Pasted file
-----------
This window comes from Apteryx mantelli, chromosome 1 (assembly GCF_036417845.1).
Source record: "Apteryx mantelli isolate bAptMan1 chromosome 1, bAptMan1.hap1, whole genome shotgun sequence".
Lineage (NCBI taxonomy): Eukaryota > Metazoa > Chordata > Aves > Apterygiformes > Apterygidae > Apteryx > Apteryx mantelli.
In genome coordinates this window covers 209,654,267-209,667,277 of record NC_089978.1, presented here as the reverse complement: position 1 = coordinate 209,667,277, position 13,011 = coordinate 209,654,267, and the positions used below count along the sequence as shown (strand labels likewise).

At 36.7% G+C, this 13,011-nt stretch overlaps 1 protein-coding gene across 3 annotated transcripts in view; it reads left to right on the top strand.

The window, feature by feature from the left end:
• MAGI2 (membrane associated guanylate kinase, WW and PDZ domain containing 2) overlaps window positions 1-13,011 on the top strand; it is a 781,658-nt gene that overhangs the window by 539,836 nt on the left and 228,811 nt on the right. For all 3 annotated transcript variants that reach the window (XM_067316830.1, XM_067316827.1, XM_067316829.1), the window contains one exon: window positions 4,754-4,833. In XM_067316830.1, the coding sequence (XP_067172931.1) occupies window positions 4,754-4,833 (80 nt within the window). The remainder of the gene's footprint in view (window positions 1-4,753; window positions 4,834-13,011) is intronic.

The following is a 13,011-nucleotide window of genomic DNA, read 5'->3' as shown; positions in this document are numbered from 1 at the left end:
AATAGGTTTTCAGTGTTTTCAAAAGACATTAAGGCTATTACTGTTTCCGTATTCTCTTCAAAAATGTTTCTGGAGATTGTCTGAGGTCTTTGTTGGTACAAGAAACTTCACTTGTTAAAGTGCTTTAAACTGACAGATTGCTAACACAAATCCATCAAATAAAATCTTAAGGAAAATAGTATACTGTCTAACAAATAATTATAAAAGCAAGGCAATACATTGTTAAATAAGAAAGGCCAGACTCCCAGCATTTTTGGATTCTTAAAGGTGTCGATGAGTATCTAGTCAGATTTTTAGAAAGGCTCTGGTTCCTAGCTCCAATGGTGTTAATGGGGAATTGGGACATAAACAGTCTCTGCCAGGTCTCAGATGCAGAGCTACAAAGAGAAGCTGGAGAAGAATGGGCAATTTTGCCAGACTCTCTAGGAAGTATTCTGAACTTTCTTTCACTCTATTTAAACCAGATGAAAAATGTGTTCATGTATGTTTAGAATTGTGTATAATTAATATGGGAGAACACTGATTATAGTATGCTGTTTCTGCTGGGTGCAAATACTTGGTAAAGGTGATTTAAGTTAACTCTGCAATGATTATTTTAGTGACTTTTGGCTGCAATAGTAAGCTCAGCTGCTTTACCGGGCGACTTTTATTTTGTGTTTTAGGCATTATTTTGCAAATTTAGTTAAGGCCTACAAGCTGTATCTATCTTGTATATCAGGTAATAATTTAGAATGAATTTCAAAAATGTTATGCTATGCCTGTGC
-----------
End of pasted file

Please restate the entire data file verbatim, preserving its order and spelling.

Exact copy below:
This window comes from Apteryx mantelli, chromosome 1 (assembly GCF_036417845.1).
Source record: "Apteryx mantelli isolate bAptMan1 chromosome 1, bAptMan1.hap1, whole genome shotgun sequence".
Lineage (NCBI taxonomy): Eukaryota > Metazoa > Chordata > Aves > Apterygiformes > Apterygidae > Apteryx > Apteryx mantelli.
In genome coordinates this window covers 209,654,267-209,667,277 of record NC_089978.1, presented here as the reverse complement: position 1 = coordinate 209,667,277, position 13,011 = coordinate 209,654,267, and the positions used below count along the sequence as shown (strand labels likewise).

At 36.7% G+C, this 13,011-nt stretch overlaps 1 protein-coding gene across 3 annotated transcripts in view; it reads left to right on the top strand.

The window, feature by feature from the left end:
• MAGI2 (membrane associated guanylate kinase, WW and PDZ domain containing 2) overlaps window positions 1-13,011 on the top strand; it is a 781,658-nt gene that overhangs the window by 539,836 nt on the left and 228,811 nt on the right. For all 3 annotated transcript variants that reach the window (XM_067316830.1, XM_067316827.1, XM_067316829.1), the window contains one exon: window positions 4,754-4,833. In XM_067316830.1, the coding sequence (XP_067172931.1) occupies window positions 4,754-4,833 (80 nt within the window). The remainder of the gene's footprint in view (window positions 1-4,753; window positions 4,834-13,011) is intronic.

The following is a 13,011-nucleotide window of genomic DNA, read 5'->3' as shown; positions in this document are numbered from 1 at the left end:
AATAGGTTTTCAGTGTTTTCAAAAGACATTAAGGCTATTACTGTTTCCGTATTCTCTTCAAAAATGTTTCTGGAGATTGTCTGAGGTCTTTGTTGGTACAAGAAACTTCACTTGTTAAAGTGCTTTAAACTGACAGATTGCTAACACAAATCCATCAAATAAAATCTTAAGGAAAATAGTATACTGTCTAACAAATAATTATAAAAGCAAGGCAATACATTGTTAAATAAGAAAGGCCAGACTCCCAGCATTTTTGGATTCTTAAAGGTGTCGATGAGTATCTAGTCAGATTTTTAGAAAGGCTCTGGTTCCTAGCTCCAATGGTGTTAATGGGGAATTGGGACATAAACAGTCTCTGCCAGGTCTCAGATGCAGAGCTACAAAGAGAAGCTGGAGAAGAATGGGCAATTTTGCCAGACTCTCTAGGAAGTATTCTGAACTTTCTTTCACTCTATTTAAACCAGATGAAAAATGTGTTCATGTATGTTTAGAATTGTGTATAATTAATATGGGAGAACACTGATTATAGTATGCTGTTTCTGCTGGGTGCAAATACTTGGTAAAGGTGATTTAAGTTAACTCTGCAATGATTATTTTAGTGACTTTTGGCTGCAATAGTAAGCTCAGCTGCTTTACCGGGCGACTTTTATTTTGTGTTTTAGGCATTATTTTGCAAATTTAGTTAAGGCCTACAAGCTGTATCTATCTTGTATATCAGGTAATAATTTAGAATGAATTTCAAAAATGTTATGCTATGCCTGTGC